May 1, 1837
Proposals were requested to build a lighthouse and dwelling house at Federal Point. (Wilm. Newspaper, 5-1-1937)


April 6, 1842
It was reported from New Inlet, Federal Point, that an accident occurred there on March 31, which caused the instantaneous death of two men; Jonathan Derby Wilson, of Lowell, Mass. and Nehemiah Healey, of Waterville, Maine. A number of men were engaged in launching the schooner Susan and Benjamin, a vessel that had gone ashore there, and when she was nearly afloat, a heavy swell of the sea threw her over crushing the two to death.


August, 1842
The schooner Venus which went ashore near the Federal Point light, some weeks since, being bound hence to Philadelphia, was got off last week and towed up to town. It is said she is not at all injured in the hull. (Wilmington Chronicle, 8-17-1842)


February 27, 1843
A deed was made transferring property from Joseph Newton, Jr. to Thomas Craig, Jr. …for sum of $200… all that tract or parcel of land on Federal Point in the county of New Hanover…100 acres, more or less, to Benjamin Craig‘s north corner. (NEW HANOVER COUNTY DEED BOOK Z, PAGE 574, Registered March 25, 1843)


March 1, 1843
The dwelling house of Mr. Joseph Newton, at Federal Point, this county, was destroyed by fire a few days since, at an early hour in the morning. A negro man belonging to one of Mr. Newton‘s neighbors was examined before a magistrate here ion the charge of having set fire to it, but nothing was proved and he was released. (Wilmington Chronicle, 3-1-1843)


October 21, 1843
Mrs. Clarisse Newton, 30, wife of James Newton, died on Federal Point. Vol. 1.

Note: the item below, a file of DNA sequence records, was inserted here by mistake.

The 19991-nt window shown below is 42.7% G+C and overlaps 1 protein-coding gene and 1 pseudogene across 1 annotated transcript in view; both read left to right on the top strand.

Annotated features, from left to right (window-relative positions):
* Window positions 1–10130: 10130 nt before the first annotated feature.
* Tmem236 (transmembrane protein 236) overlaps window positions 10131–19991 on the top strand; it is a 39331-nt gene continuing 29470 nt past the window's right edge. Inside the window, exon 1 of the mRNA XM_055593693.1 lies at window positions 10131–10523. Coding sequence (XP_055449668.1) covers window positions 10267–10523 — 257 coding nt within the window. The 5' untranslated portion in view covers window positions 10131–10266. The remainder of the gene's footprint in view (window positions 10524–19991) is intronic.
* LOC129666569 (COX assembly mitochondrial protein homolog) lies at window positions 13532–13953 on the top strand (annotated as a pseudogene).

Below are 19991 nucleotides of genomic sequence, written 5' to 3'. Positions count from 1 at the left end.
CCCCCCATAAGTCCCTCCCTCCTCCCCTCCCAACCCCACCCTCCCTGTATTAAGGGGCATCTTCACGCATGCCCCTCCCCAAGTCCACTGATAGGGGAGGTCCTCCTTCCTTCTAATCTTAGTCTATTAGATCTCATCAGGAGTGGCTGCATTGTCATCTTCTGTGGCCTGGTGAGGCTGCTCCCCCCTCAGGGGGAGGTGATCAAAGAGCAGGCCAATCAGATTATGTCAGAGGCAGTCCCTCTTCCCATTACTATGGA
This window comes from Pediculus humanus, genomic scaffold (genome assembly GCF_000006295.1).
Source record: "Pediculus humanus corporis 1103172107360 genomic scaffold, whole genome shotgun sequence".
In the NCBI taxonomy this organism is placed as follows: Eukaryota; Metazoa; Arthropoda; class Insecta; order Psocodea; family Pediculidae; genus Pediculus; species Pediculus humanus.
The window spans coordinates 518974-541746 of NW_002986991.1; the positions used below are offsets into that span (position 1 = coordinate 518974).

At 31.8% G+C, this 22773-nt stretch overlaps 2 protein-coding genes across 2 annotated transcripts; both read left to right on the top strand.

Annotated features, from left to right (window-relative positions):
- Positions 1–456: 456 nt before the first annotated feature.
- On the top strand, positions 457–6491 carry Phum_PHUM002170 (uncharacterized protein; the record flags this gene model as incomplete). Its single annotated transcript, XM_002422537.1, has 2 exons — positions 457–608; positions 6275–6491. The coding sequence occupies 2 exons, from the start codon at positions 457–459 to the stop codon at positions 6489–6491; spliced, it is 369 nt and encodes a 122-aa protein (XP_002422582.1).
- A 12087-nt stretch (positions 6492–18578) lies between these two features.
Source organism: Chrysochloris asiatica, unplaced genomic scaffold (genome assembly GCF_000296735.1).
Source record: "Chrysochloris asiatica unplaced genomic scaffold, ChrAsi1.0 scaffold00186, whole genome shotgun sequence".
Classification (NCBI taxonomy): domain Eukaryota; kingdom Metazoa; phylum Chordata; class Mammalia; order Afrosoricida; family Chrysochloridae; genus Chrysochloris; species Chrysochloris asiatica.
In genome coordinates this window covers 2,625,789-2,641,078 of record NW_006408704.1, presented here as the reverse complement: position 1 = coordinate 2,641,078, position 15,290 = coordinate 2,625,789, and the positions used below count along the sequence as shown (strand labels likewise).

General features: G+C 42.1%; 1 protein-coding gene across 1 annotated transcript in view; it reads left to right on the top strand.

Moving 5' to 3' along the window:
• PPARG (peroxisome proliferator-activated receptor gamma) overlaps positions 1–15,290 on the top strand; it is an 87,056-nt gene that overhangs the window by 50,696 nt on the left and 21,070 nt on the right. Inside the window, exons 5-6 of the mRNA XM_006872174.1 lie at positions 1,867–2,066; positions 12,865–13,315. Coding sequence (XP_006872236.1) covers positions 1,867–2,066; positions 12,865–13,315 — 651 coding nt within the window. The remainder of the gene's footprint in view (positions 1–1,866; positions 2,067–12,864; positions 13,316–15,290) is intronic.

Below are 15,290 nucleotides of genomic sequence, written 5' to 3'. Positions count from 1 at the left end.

January 5, 1844
A deed was made transferring property from Benjamin Craig to Thomas Craig, Jr…. for sum of $50…being in the county of New Hanover on Federal Point, beginning at Thomas Craig, Jr, line, thnce running down the river the distance of one acre in width to Simon Grissom‘s line…to the seashore thence with the sea beach…containing three acres. (NEW HANOVER COUNTY DEED BOOK AA, page 271, Registered March 25, 1844)


June 4, 1845
Joseph Newton, 82 years old, died at Federal Point, New Hanover County. (Wilmington Chronicle, 6-19-1845)

July 15, 1848
Mrs. Effie Grissom, 72 years old, died at Federal Point. (Wilmington Chronicle, July 26, 1848)


September 10, 1845
We understand the federal government contemplates erecting a battery at Federal Point, at a cost of about $18,000; and that an appropriation for that purpose will be made by the next Congress. That such work is needed everyone who is entitled to an opinion must admit No one need require a stronger argument, of the necessity of such a work than the United States has afforded by fortifying the main bar at the mouth of the river. That system of defense is certainly incomplete which only guards one entrance into the river; and to refrain from perfecting the system for the paltry sum of $18,000 or $20,000, is certainly to be penny wise and pound foolish. (Wilmington Chronicle, 9-10-1845)


February 10, 1849
A deed was made transferring property from Thomas Craig to Jesse Craig Sr… for the sum of $900…Land lying and being on Federal Point…including a small piece or parcel of land on which the Dwelling House stands…100 acres more or less. (NEW HANOVER COUNTY DEED BOOK FF, page 578, March 28, 1849)


November 9, 1849.
A deed was made transferring property from Simon S. Grissom to Jesse Craig…for the sum of (not given)…being in the county of New Hanover, commencing at, Jesse Craig Sr.‘s north line and running easterly to the sea at low water mark thence running in a northern direction to Simon Grissom‘s south line, thence back to the River, containing 100 acres more or less… (NEW HANOVER COUNTY DEED BOOK GG, page 478, registered Jan. 8, 1850)


Bill Reaves files: Federal Point/Carolina Beach/Kure Beach/Fort Fisher 1725-1994